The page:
Written by: Natural Land's Organic News
In 1953, Stephen Pavich Sr., a Croatian immigrant who knew he wanted more than a job on the fishing docks in northern California, took his first step toward his American dream. He and his wife leased 140 acres of prime agricultural land and made a commitment to growing grapes and raising a family in the Central Valley of California -- renowned as the fruit bowl of the world.
Today, 45 years after Stephen and Helen first farmed their vineyards, his American dream has evolved into one of the real agricultural success stories of the nineties. Pavich Family Farms is now the largest producer of certified organic table grapes in the world, as well as one of the largest marketers of more than 60 varieties of organic fruits, vegetables, dried fruits and nuts.
The business is still managed by family members; Tom Pavich leads the company as president, Stephen Paul Pavich oversees research and development, and Tonya Pavich directs marketing. Pavich now represents more than 40 farmers who use certified organic practices on a combined total of more than 4,000 acres.
"I think Dad would be very proud of us today. I know his vision was to grow in harmony with the environment. He was happy to see me and my brother embrace organic practices, and he was able to witness the benefit organic farming has to the soil, the water and ultimately to the harvest," reflects Tom Pavich.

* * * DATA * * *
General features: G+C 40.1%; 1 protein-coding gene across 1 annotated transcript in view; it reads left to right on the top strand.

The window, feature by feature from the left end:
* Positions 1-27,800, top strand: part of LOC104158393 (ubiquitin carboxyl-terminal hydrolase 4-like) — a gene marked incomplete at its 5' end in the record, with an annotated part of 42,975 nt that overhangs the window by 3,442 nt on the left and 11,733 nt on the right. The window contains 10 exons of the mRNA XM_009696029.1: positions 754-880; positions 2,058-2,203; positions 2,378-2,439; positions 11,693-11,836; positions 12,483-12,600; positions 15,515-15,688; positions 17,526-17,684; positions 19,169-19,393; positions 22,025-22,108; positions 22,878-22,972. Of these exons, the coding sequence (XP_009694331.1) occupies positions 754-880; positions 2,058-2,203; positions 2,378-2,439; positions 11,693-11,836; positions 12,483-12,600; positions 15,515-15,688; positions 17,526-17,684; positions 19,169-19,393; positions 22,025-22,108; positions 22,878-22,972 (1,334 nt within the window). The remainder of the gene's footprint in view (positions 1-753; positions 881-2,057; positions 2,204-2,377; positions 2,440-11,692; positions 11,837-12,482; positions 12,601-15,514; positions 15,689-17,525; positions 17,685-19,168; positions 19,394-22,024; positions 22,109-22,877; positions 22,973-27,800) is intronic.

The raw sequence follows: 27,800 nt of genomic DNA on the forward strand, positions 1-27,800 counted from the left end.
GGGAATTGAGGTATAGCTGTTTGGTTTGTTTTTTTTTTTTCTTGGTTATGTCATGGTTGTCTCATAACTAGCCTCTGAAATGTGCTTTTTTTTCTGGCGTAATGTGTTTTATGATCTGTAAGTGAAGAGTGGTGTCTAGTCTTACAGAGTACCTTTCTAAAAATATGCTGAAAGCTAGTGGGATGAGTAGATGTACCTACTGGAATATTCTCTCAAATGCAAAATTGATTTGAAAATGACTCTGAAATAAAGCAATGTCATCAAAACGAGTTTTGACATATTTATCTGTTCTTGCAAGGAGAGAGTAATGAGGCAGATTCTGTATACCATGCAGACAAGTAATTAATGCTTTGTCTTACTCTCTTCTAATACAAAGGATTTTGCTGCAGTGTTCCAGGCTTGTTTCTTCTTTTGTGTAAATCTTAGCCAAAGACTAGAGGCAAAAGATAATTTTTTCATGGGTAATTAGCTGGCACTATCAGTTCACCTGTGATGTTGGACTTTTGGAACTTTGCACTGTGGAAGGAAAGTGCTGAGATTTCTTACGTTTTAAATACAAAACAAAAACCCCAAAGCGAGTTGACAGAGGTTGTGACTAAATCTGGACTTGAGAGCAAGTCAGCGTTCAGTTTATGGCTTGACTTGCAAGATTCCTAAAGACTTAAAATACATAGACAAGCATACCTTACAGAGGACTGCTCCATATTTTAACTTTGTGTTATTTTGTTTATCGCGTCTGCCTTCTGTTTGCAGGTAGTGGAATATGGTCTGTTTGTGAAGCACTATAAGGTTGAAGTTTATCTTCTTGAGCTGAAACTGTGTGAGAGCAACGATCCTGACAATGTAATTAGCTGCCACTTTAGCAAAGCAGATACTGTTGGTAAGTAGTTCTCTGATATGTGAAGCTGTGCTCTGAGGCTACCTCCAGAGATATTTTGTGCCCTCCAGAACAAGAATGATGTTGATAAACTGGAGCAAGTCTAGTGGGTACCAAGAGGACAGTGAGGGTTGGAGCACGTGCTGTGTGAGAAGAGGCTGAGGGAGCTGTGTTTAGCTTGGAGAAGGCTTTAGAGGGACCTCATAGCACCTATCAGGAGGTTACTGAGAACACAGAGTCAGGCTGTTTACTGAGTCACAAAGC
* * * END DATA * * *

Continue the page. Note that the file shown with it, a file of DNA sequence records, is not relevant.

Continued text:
The Pavich family first took a serious look at organic farming as a result of a farm accident that could have ended in tragedy. Stephen Pavich, then just 22 years old and fresh from studying agriculture at Fresno State University, entered a rinsed-down pesticide spray tank. He became so overwhelmed by the fumes, someone else had to pull him out. He recalls, "It was like climbing out of a grave."
That accident was a crucial turning point for Stephen, who decided with his brother and father to use organic methods such as cover crops and composted manure. instead of chemical-based applications such as pesticides, synthetic fertilizers and herbicides.
After the accident, the Pavichs soon became leaders in California's emerging organic farming movement. They were among the first to lobby for state standards and certification for organic. Today, the Pavichs hold leadership posts at a national level for the organic industry, including a post on the National Organic Standards Board, the California Organic Foods Advisory Board, the Organic Farming Research Foundation, the Organic Trade Association, the Produce Marketing Association, and the Produce for Better Health Foundation.
Today, Pavich Family Farms' primary concern is the USDA's Proposed Rule for organics, now on the Federal Register for public review until April 30, 1998.
"The current draft, with its politically motivated inclusions such as genetic engineering and food irradiation practices and the use of sewage sludge on organic farmland and sulfur dioxide for table grapes, has absolutely no place in organic farming or production," said Stephen Pavich.
"We want an organic marketplace that all consumers can trust, whether that is at the supermarket or local farmer's market doesn't matter. Today, 'organic' stands for premium quality grown in an environmentally friendly way. We will continue to fight for a USDA 'organic' definition that takes the high road because, ultimately, shoppers deserve an organic label they can rely on," said Tonya Pavich, who oversees marketing and sales for the Pavich brand.
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